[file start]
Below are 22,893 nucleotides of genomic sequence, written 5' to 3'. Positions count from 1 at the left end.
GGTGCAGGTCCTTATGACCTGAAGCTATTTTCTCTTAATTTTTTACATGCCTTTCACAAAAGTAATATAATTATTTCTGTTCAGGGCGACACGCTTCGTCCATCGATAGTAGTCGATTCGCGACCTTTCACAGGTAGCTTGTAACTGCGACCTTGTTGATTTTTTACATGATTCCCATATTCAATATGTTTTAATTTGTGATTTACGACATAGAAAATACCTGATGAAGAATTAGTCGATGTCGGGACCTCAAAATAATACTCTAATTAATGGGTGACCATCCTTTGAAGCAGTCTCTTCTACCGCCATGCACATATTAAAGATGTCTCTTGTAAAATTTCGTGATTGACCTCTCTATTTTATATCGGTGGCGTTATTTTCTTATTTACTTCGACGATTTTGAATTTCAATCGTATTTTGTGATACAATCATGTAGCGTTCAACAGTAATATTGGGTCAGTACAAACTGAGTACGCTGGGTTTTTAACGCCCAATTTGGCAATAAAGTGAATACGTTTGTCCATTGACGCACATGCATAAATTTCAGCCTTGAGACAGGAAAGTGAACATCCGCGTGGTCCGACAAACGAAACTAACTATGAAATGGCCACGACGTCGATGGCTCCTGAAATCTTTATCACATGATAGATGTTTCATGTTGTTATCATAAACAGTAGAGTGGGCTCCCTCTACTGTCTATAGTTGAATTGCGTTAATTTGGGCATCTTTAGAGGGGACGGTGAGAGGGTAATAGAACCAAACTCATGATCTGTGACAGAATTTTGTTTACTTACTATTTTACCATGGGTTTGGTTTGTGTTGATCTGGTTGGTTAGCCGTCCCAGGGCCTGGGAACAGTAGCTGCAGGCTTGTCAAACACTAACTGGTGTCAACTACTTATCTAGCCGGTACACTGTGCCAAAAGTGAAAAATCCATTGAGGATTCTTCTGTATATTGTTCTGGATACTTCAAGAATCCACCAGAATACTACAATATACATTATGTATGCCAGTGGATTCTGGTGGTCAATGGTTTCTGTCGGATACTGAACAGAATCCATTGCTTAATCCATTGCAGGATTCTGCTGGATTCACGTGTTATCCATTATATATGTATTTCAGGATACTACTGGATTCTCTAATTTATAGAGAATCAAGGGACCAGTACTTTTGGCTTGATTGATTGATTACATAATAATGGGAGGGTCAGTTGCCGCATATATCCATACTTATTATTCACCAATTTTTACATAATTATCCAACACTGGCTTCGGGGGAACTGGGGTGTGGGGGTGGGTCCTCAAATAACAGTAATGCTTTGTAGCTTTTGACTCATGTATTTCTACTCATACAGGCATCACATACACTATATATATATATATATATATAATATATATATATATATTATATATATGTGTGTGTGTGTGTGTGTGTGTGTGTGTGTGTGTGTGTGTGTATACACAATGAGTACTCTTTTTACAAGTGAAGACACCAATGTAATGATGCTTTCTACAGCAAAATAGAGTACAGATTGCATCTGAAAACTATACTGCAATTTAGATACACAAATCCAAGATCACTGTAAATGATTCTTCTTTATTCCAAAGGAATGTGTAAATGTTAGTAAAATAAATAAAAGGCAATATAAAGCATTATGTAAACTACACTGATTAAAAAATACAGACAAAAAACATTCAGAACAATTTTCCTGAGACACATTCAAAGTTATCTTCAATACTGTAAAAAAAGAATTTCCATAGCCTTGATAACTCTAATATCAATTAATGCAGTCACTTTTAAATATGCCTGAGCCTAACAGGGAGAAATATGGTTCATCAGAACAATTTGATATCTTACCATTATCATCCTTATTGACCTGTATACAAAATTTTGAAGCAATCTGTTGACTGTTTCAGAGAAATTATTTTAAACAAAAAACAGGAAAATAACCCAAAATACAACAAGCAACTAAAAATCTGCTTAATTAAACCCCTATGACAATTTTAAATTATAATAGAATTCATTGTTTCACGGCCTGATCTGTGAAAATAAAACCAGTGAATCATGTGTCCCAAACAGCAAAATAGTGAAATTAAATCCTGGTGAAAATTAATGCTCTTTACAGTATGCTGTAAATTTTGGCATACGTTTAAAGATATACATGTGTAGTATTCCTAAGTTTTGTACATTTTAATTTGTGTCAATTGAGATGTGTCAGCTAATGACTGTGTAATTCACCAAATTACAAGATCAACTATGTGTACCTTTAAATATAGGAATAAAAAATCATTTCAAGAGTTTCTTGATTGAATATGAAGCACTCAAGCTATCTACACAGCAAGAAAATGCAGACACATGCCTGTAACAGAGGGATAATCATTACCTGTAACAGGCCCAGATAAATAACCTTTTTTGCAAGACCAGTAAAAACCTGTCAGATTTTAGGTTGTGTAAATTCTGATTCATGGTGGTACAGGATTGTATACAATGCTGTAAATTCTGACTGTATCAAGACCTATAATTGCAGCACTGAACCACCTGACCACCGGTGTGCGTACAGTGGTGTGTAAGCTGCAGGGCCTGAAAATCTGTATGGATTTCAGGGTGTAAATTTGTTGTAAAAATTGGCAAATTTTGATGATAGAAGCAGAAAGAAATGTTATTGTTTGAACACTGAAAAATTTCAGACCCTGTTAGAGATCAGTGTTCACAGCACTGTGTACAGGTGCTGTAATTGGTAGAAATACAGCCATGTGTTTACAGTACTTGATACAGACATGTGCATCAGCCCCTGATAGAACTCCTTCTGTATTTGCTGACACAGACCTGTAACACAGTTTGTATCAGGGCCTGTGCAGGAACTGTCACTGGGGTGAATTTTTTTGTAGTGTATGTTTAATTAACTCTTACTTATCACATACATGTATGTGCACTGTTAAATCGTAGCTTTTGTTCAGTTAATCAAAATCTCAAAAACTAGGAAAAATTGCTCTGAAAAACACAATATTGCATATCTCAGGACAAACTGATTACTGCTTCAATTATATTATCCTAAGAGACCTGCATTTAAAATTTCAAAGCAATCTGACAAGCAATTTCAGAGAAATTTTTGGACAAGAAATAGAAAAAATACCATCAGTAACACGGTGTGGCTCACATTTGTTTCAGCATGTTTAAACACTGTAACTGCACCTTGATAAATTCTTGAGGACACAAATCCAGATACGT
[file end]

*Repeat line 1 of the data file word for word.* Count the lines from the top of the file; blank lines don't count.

Below are 22,893 nucleotides of genomic sequence, written 5' to 3'. Positions count from 1 at the left end.